Burial party at Beckenham Parish Church
Parson William Hogarth stood at the lychgate of the Beckenham parish church of Saint George, awaiting the burial party with some foreboding. Not least because of the drunken state of the mourners.
Parson William Hogarth stood under cover of the lychgate, awaiting the arrival of the body of dear departed brother Jeremiah Stodart with some foreboding. The family were known to the good people of the Kent hamlet of Beckenham as drunkards and ne’er-do-wells and the affair was as likely to end in an unholy debauch as it was to be a sober and somber interment. It did not help that the heavens had opened up, and the parson’s cassock was subjected to considerable muddy splashings from the wind blowing in the torrential rains.
He might have expected the burial party to be late. When it eventually arrived, the motley cortege consisted of assorted rural labourers, sporting their best hats and cleanest smocks, some clearly staggering from a morning spent imbibing their breakfast. Thankfully the body was borne upon a cart rather than being taken up on the shoulders of the brethren, who would undoubtedly have dropped the cadaver in their drunken state. A rude cloth covered the mortal remains of the deceased and dragged in the mud and horse shit. Hogarth was thankful that he would not have to handle the earthly remains of the deceased.
The funeral party halted at the gate and the soberly dressed but severely mudded person at the head of the procession looked up at the parson expectantly.
“Good day to you, father,” he said respectfully enough, although he slurred his words, and his eyes were none too focused. “We bring the body of our dear brethren to be buried in your churchyard yonder.” It was a statement of the obvious, for why else would they have been there at this time and with a corpse upon a cart.
“In nomine Patris et Filii et Spiritus Sancti,” incanted the parson, studiously avoiding anything approximating conversation with the somewhat dubious character presented before him. He nodded to a patch of earth in the burial ground that had been excavated for the purpose. It was located beyond, in an isolated border of the churchyard, furthest away from the church door.
A pair of ragged, bearded, rough looking characters from the party stepped forward to the cart, one at the head and the other at the feet of the body, and proceeded to grasp the opposite ends of the corpse, their noses turned away significantly. As they grasped the limbs a cry rang out from beneath the cloths.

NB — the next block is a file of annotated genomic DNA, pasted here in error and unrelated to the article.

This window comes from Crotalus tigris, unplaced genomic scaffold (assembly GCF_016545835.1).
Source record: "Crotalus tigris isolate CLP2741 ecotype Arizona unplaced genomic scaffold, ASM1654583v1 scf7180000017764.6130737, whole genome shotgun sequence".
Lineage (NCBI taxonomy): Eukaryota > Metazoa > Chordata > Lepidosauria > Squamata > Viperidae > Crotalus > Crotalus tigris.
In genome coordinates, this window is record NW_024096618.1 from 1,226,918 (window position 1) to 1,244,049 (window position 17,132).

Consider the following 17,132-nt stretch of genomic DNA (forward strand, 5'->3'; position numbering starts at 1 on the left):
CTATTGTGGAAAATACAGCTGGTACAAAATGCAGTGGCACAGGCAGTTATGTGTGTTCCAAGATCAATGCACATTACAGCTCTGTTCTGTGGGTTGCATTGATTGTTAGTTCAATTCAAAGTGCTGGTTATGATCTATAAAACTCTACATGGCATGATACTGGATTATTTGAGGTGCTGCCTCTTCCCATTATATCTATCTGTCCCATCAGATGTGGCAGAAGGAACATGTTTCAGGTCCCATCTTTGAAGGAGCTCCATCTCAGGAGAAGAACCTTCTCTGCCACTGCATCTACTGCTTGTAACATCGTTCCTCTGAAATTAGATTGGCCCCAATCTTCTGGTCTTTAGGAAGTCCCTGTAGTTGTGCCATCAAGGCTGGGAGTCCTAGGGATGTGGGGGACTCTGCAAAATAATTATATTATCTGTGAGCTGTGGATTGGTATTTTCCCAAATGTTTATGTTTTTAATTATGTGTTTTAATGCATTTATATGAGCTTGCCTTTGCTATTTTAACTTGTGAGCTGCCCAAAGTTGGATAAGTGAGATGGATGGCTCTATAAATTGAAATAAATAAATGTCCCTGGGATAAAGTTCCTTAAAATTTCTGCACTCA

As the words sang out among the party, so the winding cloth blew out from what must have been the mouth of the late brethren.
“Belay I say! What be you doing as I try to sleep off a hangover?”
A gasp rang out from the cloistered congregation, and everyone took a step back.” Not one or two crossed themselves and turned away from the ungodly sight of the untimely reanimation of the dead person upon the cart.
“What’s this? What’s this?” asked the parson, not unreasonably.
“Well, by the gods,” said the leader of the funeral party, blaspheming without shame. “What manner of bedevilment is this?” he asked.
“Apothecary!” he shouted, as he turned to another in the party. “Did you not certify the death of our brother? Did you not confirm him in his departure from this mortal realm?”
“Er.. er… er…” extemporised the other man. “I confess I am as surprised as you at this unexpected expostulation from our brother in requiem aeternam.”
As the erstwhile corpse sat up abruptly upon his cart, so some in the party sank to their knees and, crossing themselves, began to recite, none too accurately, the pater noster.
“Get up! Get up you idiots!” expostulated the corpse. “This is not the first time this damn fool apothecary has pronounced me deceased. I am good for twenty years yet at least,” he said. “And will outlive that fooling herb doctor, no doubt!”
With this, he vaulted off his corpse cart and stood, unashamedly naked, raising his arms above his head and standing with legs akimbo, displaying to all who might not cast down their eyes in shame, the vitality of his manhood and virility.
The boy at the end of the procession held his hand up to his face to stifle a guffaw at the sight of the meat and two veg displayed for all to see in the consecrated grounds of the Beckenham parish church of Saint George.
“Lord, have mercy upon us,” said the parson, with something of resignation. Then, remembering the enormity of events… “Thanks be to God for the deliverance of this poor sinner amongst us!”
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